Police submitted s11 and s13(5) require an occupational requirement for possession.
F submitted s11 defines parameters of genuine reasons. S13 is subservient to s11 and does not limit its operation. Submits word ‘occupational’ be read broadly and not be limited to paid employment.
S13(5) talks about necessity of a weapon in the applicant’s business or employment.
Macquarie Dictionary defines ‘to be in business’ as ‘to earn a living from a commercial activity’.
Hope v Bathurst City Council (1980) HCA 144- High Court- commercial enterprise- commercial enterprise- carrying on- suggests repetition of activity for profit.
Wilson v Qld Police Service (2010) QCAT 347 – Equine Chiropractor. 4-5 times a year for two weeks went to farm to muster cattle and cull pests. Consideration of habitual employment. Payment in kind not actual payment in money as one would expect for professional shooter / musterer. Tribunal view needed a commercial relationship to qualify applicant to meet occupational requirement for a weapon.
F obtained advice from Weapons Licensing Branch to develop a suitable structure. Use of handgun from register 30 days 2014, 16 days 2015 and 1 day 2016.
In Cseke v Qld Police (Weapons Licensing Branch) (2005) QCA 466 firearm had not seen recent use-Cseke had not worked with animals for three years not on point to argue potential for use exists and need might arise in future.
I have always found the ratio decidendi in Cseke v Qld Police (Weapons Licensing Branch) (2005) QCA 466 to be a curious one. As most Police Officers spend their entire career without ever drawing their service pistol at anything more than a target during a lifetime of Policing.
Observation by Tribunal that the Company was a not for profit operation, and there seemed to be little difference between pre-incorporation operation and post incorporation operation.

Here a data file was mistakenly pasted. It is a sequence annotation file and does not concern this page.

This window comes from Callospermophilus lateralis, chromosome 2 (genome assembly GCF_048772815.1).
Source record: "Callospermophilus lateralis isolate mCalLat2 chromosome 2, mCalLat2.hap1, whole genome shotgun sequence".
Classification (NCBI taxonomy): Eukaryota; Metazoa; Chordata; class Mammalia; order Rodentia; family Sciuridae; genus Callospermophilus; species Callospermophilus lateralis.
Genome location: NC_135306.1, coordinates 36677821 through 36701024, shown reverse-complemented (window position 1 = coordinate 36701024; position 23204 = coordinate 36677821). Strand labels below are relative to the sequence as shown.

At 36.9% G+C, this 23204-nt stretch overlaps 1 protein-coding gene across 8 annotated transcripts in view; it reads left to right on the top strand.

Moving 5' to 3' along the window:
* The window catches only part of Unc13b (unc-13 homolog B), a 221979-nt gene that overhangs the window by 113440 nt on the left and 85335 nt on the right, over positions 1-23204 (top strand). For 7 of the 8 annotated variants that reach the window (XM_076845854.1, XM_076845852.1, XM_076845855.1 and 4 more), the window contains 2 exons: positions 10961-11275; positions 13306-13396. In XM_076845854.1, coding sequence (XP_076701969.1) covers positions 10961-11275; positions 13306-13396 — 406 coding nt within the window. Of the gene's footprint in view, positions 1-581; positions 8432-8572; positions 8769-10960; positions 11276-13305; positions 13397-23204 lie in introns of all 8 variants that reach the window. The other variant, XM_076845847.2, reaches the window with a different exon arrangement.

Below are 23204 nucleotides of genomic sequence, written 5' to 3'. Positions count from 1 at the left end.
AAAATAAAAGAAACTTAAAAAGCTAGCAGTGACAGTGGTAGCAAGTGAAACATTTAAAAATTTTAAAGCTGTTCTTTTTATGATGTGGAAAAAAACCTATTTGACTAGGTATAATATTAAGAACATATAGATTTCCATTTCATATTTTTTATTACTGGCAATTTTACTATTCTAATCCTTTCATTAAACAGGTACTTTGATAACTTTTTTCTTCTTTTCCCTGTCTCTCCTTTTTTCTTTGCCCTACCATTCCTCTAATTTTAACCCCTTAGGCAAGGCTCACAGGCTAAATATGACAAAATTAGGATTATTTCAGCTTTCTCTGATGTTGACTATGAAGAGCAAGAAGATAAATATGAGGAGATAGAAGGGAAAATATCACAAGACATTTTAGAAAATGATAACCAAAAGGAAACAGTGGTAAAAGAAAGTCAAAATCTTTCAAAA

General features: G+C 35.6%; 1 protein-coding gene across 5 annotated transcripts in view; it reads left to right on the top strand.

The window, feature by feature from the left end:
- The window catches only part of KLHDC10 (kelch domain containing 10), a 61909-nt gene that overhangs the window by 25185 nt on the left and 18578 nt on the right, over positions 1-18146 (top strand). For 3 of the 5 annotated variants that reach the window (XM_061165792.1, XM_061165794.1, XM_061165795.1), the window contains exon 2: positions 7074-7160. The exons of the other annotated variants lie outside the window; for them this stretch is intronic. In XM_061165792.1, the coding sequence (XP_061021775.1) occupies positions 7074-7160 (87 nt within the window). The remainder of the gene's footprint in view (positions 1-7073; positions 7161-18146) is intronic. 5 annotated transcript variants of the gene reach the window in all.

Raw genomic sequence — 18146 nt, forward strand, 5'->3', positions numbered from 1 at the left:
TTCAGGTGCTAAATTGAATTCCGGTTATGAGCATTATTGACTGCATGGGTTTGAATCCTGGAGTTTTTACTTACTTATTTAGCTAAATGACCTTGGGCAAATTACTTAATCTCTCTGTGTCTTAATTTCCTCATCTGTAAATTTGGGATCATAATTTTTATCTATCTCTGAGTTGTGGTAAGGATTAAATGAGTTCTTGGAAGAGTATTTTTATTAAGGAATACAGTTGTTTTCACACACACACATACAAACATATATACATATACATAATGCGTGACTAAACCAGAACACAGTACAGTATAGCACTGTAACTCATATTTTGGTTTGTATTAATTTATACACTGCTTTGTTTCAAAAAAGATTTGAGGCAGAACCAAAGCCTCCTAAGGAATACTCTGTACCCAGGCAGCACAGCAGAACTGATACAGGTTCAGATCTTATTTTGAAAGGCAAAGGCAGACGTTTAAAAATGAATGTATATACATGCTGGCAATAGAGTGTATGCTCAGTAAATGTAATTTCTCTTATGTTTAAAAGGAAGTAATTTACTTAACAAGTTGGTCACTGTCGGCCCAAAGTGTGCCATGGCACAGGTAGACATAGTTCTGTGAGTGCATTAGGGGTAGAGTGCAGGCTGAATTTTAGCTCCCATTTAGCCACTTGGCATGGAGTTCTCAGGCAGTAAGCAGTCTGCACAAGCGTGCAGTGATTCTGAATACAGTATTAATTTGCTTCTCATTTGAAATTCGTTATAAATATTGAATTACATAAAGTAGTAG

Relationship of F with Stiller are like the equine chiropractor and property owner in Wilson- namely a relationship of a casual nature that is friendship based.
Unable to conclude involvement in PVCT or work on Keggabilla provides an occupational requirement for a concealed firearm as required by 11© of the Act.
Lesson- if you want to justify a handgun for primary production purposes in Queensland, expect to meet stringent commercial standards also document and be able to prove your ‘need’ for it.
National Firearms Lawyer
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Simon Munslow is a lawyer who has a lifelong interest in shooting, having acquired his first firearm at the age of nine, and has had an active interest in firearms law since writing a thesis on the topic over thirty years ago at University.
Simon Munslow practices extensively in Firearms Law matters throughout Australia.
He is a regular contributor to the Australian Sporting Shooter magazine’s website on Firearms law matters, has published articles on firearms reviews and firearms law, and occasionally is asked to comment in the broader media on firearms matters.
This article is written for general information only and does not constitute advice.